Goldenberry (Physalis peruviana), also known as Inca berry and cape gooseberry, is native to the tropical highlands of South America and known for its mildly citrus flavor, as well as for its medicinal benefits, which include supporting liver and kidney health, as well as relieving inflammation and regulating blood sugar levels. Although goldenberries have been traditionally used for treating high blood sugar (hyperglycemia), the mechanisms behind this therapeutic action were unknown, and attributed mostly to their high levels of phenolic compounds. However, an in vitro study has finally shed light on the bioactive substances responsible for this medicinal benefit of Physalis peruviana.
The aim of the study, carried by a team of researchers at the National University of Colombia, in Bogota, was to identify the compounds responsible for the hypoglycemic activities of goldenberries using an alpha-amylase inhibition test. Alpha-amylase, a glycoside primarily produced by the salivary glands, is essential for the digestive process in humans because of its ability to bind and break down carbohydrates.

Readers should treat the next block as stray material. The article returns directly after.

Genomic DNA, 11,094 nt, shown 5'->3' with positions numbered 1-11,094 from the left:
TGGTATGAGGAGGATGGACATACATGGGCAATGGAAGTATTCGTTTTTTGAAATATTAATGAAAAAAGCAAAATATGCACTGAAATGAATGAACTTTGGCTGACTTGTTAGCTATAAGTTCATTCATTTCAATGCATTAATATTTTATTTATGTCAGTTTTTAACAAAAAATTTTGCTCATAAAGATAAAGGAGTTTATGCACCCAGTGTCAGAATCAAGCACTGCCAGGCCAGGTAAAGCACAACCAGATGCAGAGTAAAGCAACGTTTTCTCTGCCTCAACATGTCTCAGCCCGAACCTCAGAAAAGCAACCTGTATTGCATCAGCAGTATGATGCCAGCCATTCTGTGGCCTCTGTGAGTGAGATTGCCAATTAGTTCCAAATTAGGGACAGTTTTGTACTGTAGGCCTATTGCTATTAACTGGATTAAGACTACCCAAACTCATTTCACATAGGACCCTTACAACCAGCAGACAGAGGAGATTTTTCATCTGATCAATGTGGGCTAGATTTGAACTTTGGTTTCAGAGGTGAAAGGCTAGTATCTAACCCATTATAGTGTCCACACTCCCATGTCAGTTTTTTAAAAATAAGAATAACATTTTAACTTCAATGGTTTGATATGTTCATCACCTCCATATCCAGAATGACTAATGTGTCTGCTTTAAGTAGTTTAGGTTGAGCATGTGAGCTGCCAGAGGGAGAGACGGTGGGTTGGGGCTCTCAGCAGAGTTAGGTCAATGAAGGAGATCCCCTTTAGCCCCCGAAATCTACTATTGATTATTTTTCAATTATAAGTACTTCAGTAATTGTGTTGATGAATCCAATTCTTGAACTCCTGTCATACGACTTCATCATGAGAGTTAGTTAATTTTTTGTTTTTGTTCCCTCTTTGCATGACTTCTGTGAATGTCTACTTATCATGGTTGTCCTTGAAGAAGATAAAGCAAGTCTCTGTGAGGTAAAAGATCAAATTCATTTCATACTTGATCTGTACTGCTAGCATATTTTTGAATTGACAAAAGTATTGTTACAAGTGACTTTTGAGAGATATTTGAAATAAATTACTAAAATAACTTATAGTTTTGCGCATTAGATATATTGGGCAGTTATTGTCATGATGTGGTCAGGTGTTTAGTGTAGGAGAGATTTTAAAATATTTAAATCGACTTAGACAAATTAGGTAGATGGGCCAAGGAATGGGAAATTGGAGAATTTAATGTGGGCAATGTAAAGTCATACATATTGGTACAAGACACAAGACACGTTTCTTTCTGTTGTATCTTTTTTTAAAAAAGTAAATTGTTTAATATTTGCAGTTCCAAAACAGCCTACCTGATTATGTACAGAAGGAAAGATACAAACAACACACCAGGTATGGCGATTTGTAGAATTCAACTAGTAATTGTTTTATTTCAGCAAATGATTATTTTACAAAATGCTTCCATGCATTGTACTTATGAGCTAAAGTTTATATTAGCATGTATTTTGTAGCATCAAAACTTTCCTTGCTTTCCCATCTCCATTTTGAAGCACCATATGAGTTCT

An extract of the sticky substance that covers the peel of Physalis berries was analyzed, and three new sucrose esters, named as peruvioses C, D, and E were isolated and tested.
All the newly discovered compounds were proven responsible for the hypoglycemic activities observed in the sample; however, peruviose D displayed the strongest glucose-lowering action, with an inhibitory activity value of 84.8%.
What Does this Mean?
This ground-breaking in vitro study has revealed the existence of three new sucrose esters in goldenberries and their inhibitory role in alpha-amylase activities. These findings contribute to further explaining the hypoglycemic effect traditionally attributed to these South American fruits and paving the way for future pharmaceutical applications of goldenberries for managing diabetes.
- Carbohydrate Research, Peruvioses A to F, sucrose esters from the exudate of Physalis peruviana fruit as α-amylase inhibitors, 2018
- Purdue University, Carbohydrates
- University of Virginia, Salivary Alpha-Amylase